The Department of Polish as a Foreign Language was established in 1985 by the decision of Ministry of Education and WUT’s rector. Foreign students from all over the world learn here. So far a couple of thousands of them have completed courses in Polish at various levels and started studies in numerous fields, e.g. electronics, medicine, law, political studies. Some of them undertook doctoral studies as well. The Department, as the only one in Wroclaw, can issue certificates enabling its graduates to undertake studies at any higher education institution in Poland. The teachers are experienced language instructors who adjust tested teaching methods to individual student’s needs.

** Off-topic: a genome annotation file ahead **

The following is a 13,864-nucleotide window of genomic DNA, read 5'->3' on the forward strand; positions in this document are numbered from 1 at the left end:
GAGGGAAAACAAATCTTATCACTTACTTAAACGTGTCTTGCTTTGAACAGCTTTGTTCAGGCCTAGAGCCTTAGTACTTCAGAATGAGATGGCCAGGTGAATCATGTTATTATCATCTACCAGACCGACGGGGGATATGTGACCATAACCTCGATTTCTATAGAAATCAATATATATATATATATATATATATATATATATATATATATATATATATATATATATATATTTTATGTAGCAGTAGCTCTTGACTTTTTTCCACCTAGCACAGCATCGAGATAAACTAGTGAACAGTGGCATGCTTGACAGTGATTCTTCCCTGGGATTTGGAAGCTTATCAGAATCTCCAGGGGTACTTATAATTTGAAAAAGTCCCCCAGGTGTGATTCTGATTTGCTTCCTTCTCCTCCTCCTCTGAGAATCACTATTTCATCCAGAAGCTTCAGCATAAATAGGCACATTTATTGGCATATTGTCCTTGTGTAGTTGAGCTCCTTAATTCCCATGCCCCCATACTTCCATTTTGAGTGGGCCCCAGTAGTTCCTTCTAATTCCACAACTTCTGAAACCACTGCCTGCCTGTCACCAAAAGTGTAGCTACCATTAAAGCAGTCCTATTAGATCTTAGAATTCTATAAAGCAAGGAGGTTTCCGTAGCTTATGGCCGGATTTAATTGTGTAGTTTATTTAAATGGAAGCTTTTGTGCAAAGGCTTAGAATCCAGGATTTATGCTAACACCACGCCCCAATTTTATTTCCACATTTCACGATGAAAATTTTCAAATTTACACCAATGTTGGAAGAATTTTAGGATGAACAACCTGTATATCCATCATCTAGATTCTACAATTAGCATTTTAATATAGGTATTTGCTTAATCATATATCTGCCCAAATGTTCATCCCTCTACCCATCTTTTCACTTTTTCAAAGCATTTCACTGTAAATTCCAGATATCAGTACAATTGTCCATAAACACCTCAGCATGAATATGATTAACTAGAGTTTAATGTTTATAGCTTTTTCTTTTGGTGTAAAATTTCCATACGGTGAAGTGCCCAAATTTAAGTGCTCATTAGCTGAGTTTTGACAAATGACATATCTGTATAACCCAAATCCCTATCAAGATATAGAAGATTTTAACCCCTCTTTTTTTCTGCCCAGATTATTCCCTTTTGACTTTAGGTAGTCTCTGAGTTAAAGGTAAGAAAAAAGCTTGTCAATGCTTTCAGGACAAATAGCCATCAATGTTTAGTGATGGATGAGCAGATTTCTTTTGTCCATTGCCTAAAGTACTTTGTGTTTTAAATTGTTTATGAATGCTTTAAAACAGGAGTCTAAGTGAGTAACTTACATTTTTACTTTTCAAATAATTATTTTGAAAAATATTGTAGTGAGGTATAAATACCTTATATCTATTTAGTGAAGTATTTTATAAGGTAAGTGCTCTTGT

Reason Four: Wrocław is seeking designation as European Capital of Culture because it is seen as a unique opportunity to overcome Wrocław’s enigmaticity. The Polish inhabitants of polysemiotic Wrocław want it to become permanently rooted in the modern European consciousness as Wrocław, a Polish and European city. Our city has been known under many historical names: Wratislavia, Vratislavia, Budorgis, Wrotizla, Vratislav, Vroclav, Pressela, Presslaw, Brassel, Breslauia, Wretslaw, Bressla, Boroszló, Bresslau, Breslau, Wrocław... A total of about fifty different names have been used. The various names for the now Polish Wrocław were given to it in the past by the diverse ethnic groups who have lived here: Czechs, Germans, Poles, Jews, Roma, and many others. The multiplicity of names is a symbolic testimony to the city’s highly complex history. It is a history involving numerous European nations, cultures, languages, and religions, as well as many countries that took turns ruling over this part of Europe. The historical polysemioticity of Wrocław inevitably casts a shadow of enigmaticity over its present-day identity. In the minds of those who hear about the city for the first time, there even arise doubts about the continuity of its thousand-year historical existence. The enigmaticity of Wrocław is also reinforced by the fact that of all its historical names, its current Polish one is probably the most difficult to pronounce for foreigners visiting the city today. The Polish inhabitants of Wrocław are trying to turn this difficulty into an asset helping foreign visitors to overcome the pronunciation problem by proposing yet another name: VrotsLove. 25